Lastly I would like to point out that while it makes intuitive sense that improving the access for a patient to his or her usual primary care physician or NP will decrease the demand for walk-in clinics, I’m not sure that there is a lot of evidence to support that assumption. Many physicians have worked valiantly to implement advance access or day of choice scheduling and still see their patients go to walk-ins. At some point we need to have a serious discussion about patient accountability.

  • Linda Murphy says:

    The last and final time I went to a walk-in clinic I had a bad case of bronchitis that did not react to the first antibiotic used. I asked to see the same doctor who treated me three days earlier and I was told this was not permitted. I couldn’t believe that they could not understand the importance of continuity in treatment but was told that this was clinic policy. Although I felt pretty awful, I waited until the office covering for my primary doctor was open the next day and learned that I now had pneumonia. In my opinion, walk-in -clinics can provide a convenient short-term service. However their effectiveness is limited by this type of policy and exacerbated as they do not share information with other components of the system (another example of the costs of not having a comprehensive health information system).

    • John M. says:

      That also happens to people who see their family doctors. Don’t let one bad experience form your opinion. Listen to those who have had good experiences too. Besides, if your bronchitis was that bad, you should have gone to the hospital. Your family doctor is as much to blame for not seeing you in a timely manner in the first place. An ineffective anti-biotic and having to switch to another is not uncommon.

  • Anne-Marie Tynan says:

    Hi — this is a great & informative article. However, when I speak to my friends about healthcare or these kinds of issues, virtually all of them have gone to or still continue to go to a walk-in clinic for occasional care. No one seems to know why they should or shouldn’t go to a walk-in. The main reason my friends give is because their family physician is located farther away from their home than they wish to travel they head, instead, to the nearest walk-in. I think the real issue is most people have no idea about what their doctors or clinics provide including after-hours services or walk-ins. People just want to see a doctor quickly & go wherever is closest & most convenient at the time. I think the biggest challenge is educating the public about the variations of health services available through their own doctors/clinics. Even my own family physician, who is great, has never really explained to me how her practice works and/or what services are part of the practice. I know I get good care but am still a bit unsure about how it all works! I also wonder about the future possibility of my family physician calling me (like my dentist does) to remind me to book a physical or follow-up appointments.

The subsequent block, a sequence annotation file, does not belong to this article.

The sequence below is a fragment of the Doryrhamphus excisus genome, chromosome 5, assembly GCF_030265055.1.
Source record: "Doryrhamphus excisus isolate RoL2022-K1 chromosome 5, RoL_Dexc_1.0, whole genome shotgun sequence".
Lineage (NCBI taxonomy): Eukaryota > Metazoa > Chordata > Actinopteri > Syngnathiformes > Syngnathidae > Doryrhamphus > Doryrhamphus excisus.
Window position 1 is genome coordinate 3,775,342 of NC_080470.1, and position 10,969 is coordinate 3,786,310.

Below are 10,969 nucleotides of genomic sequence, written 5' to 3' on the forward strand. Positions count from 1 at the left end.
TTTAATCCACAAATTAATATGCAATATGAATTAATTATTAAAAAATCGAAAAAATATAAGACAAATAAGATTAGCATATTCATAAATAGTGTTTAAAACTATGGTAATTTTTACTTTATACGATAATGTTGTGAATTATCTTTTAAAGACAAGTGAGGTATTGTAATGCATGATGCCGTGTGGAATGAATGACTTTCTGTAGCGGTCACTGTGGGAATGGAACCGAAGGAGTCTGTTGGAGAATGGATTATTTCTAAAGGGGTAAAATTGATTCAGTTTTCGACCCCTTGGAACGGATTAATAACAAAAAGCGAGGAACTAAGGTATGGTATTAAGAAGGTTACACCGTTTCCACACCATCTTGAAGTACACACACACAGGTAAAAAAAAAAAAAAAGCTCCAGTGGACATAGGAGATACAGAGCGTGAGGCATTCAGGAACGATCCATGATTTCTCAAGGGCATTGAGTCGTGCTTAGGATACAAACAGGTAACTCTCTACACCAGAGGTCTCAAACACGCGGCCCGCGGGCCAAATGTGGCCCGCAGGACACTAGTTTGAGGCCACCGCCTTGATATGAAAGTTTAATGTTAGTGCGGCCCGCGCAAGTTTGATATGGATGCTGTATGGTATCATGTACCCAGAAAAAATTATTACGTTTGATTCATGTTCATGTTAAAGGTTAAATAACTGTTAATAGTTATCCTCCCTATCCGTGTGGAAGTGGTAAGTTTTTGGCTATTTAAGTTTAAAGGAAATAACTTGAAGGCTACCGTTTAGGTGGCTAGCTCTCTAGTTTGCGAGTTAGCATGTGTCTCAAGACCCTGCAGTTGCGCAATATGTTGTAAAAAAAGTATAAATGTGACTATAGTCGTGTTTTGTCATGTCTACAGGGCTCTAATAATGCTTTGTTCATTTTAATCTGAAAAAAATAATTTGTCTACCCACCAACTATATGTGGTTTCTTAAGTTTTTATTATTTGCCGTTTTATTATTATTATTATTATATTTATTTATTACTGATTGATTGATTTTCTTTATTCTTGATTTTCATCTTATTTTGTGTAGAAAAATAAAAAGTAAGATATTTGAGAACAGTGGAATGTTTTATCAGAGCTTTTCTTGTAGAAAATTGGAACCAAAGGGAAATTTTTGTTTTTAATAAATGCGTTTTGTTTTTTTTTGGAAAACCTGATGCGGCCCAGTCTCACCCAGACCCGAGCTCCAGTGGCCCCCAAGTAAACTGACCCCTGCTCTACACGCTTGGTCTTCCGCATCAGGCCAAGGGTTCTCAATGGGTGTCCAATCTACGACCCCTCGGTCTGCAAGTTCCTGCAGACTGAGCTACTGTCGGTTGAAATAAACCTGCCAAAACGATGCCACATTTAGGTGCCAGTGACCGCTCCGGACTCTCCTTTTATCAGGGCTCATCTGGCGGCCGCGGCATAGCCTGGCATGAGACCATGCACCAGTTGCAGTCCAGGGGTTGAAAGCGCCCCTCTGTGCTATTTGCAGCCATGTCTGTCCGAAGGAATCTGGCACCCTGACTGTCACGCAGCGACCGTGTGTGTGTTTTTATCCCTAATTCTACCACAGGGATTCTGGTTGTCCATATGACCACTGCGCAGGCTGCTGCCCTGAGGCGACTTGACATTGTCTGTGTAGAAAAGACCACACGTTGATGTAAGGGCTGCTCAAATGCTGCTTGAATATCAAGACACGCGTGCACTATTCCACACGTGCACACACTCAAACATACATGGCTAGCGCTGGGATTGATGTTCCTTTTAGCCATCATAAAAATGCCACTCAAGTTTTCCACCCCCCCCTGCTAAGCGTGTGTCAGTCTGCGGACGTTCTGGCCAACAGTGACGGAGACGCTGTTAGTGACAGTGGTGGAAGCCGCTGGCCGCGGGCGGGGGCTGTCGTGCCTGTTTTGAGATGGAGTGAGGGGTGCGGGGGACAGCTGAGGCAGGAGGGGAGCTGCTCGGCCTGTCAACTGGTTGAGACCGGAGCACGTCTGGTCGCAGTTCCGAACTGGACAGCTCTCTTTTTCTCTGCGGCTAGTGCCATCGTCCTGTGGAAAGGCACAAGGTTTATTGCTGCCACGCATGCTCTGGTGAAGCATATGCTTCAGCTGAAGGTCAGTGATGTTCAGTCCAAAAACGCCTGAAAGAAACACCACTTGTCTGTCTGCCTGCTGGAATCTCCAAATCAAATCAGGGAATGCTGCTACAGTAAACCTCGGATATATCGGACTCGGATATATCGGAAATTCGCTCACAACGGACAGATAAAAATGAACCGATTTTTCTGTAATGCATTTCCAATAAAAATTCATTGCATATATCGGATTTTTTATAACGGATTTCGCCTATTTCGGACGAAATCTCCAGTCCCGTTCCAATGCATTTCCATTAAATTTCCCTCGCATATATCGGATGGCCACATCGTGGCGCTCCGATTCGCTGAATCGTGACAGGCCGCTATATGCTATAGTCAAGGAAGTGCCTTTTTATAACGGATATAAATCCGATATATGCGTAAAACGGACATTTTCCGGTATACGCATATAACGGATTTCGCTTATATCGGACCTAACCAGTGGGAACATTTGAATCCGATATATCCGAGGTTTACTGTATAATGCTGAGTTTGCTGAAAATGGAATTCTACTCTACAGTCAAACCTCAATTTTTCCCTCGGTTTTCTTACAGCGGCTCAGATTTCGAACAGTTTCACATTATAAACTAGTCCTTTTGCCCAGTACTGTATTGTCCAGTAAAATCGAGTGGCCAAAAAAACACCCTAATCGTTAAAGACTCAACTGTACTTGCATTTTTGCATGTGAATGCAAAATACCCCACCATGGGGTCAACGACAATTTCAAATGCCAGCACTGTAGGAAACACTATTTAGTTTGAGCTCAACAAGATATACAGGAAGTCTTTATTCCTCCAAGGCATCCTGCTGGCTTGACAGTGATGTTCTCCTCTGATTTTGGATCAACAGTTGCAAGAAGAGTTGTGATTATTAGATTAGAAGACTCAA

• TapOff says:

      Ann-Marie T
      Agreed All patients should be educated on the types of primary care provided in this province. We may then actually get more people active about making it more effective. Much of the “private business model” that is Walk-in Clinics is partly extra income for primary care providers so “rocking the boat” is not on their priority list.
      It is poor Acute care and poor short term diagnostic preventive care as well as extremely poor public policy. This model needs to be re-imagined. We have the infrastructure of Local Integrated Health Networks to do this.
      We have a lack of public education and political will . . .
      Fee-for-Service is wrong headed if cost containment and effective Health provision across the spectrum of that definition is to be embraced.
      Health is NOT a business. Health for humans and the planet as a whole is a right to the best life possible.


Karen Born


Karen is a PhD candidate at the University of Toronto and is currently on maternity leave from her role as a researcher/writer with

Irfan Dhalla


Irfan is a Staff Physician in the of Department of Medicine at St. Michael’s Hospital and Vice President, Physician Quality and Director, Care Experience Institute at Unity Health Toronto. Irfan also continues to practice general internal medicine at St. Michael’s Hospital.